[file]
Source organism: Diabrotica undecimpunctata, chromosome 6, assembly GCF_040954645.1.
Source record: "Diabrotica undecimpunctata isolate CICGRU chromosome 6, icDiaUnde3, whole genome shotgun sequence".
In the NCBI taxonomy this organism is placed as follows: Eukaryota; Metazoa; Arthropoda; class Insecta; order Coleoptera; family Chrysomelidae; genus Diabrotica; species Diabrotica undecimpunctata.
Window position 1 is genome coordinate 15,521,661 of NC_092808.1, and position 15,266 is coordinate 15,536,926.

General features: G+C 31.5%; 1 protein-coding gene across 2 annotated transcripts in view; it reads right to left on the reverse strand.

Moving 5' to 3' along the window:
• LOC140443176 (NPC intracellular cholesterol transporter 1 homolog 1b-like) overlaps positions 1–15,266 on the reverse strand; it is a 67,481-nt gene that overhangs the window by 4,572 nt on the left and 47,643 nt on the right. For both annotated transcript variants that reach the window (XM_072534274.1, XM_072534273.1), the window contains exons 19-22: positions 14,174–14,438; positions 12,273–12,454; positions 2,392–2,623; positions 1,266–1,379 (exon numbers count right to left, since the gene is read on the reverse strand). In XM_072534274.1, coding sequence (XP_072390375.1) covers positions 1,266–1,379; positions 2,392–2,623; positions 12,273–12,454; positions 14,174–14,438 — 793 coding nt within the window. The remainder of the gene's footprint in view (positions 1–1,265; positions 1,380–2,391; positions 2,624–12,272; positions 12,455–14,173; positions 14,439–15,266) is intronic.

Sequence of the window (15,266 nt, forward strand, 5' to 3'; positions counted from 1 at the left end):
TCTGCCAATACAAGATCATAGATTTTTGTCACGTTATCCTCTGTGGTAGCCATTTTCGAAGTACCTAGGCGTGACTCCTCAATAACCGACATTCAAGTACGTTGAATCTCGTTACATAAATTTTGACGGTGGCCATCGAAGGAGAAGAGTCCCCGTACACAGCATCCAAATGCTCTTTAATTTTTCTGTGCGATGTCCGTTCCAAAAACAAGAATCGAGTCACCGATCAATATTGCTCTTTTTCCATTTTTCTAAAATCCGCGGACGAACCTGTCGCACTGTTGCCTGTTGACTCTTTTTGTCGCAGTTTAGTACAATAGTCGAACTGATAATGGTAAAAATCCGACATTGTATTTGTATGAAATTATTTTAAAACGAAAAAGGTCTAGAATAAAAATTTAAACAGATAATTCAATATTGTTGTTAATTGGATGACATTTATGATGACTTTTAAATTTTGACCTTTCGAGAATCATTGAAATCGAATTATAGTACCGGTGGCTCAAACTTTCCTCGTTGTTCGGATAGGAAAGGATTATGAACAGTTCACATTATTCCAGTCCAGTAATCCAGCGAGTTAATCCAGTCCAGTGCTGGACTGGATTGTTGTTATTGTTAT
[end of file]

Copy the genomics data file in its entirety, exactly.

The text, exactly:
Source organism: Diabrotica undecimpunctata, chromosome 6, assembly GCF_040954645.1.
Source record: "Diabrotica undecimpunctata isolate CICGRU chromosome 6, icDiaUnde3, whole genome shotgun sequence".
In the NCBI taxonomy this organism is placed as follows: Eukaryota; Metazoa; Arthropoda; class Insecta; order Coleoptera; family Chrysomelidae; genus Diabrotica; species Diabrotica undecimpunctata.
Window position 1 is genome coordinate 15,521,661 of NC_092808.1, and position 15,266 is coordinate 15,536,926.

General features: G+C 31.5%; 1 protein-coding gene across 2 annotated transcripts in view; it reads right to left on the reverse strand.

Moving 5' to 3' along the window:
• LOC140443176 (NPC intracellular cholesterol transporter 1 homolog 1b-like) overlaps positions 1–15,266 on the reverse strand; it is a 67,481-nt gene that overhangs the window by 4,572 nt on the left and 47,643 nt on the right. For both annotated transcript variants that reach the window (XM_072534274.1, XM_072534273.1), the window contains exons 19-22: positions 14,174–14,438; positions 12,273–12,454; positions 2,392–2,623; positions 1,266–1,379 (exon numbers count right to left, since the gene is read on the reverse strand). In XM_072534274.1, coding sequence (XP_072390375.1) covers positions 1,266–1,379; positions 2,392–2,623; positions 12,273–12,454; positions 14,174–14,438 — 793 coding nt within the window. The remainder of the gene's footprint in view (positions 1–1,265; positions 1,380–2,391; positions 2,624–12,272; positions 12,455–14,173; positions 14,439–15,266) is intronic.

Sequence of the window (15,266 nt, forward strand, 5' to 3'; positions counted from 1 at the left end):
TCTGCCAATACAAGATCATAGATTTTTGTCACGTTATCCTCTGTGGTAGCCATTTTCGAAGTACCTAGGCGTGACTCCTCAATAACCGACATTCAAGTACGTTGAATCTCGTTACATAAATTTTGACGGTGGCCATCGAAGGAGAAGAGTCCCCGTACACAGCATCCAAATGCTCTTTAATTTTTCTGTGCGATGTCCGTTCCAAAAACAAGAATCGAGTCACCGATCAATATTGCTCTTTTTCCATTTTTCTAAAATCCGCGGACGAACCTGTCGCACTGTTGCCTGTTGACTCTTTTTGTCGCAGTTTAGTACAATAGTCGAACTGATAATGGTAAAAATCCGACATTGTATTTGTATGAAATTATTTTAAAACGAAAAAGGTCTAGAATAAAAATTTAAACAGATAATTCAATATTGTTGTTAATTGGATGACATTTATGATGACTTTTAAATTTTGACCTTTCGAGAATCATTGAAATCGAATTATAGTACCGGTGGCTCAAACTTTCCTCGTTGTTCGGATAGGAAAGGATTATGAACAGTTCACATTATTCCAGTCCAGTAATCCAGCGAGTTAATCCAGTCCAGTGCTGGACTGGATTGTTGTTATTGTTAT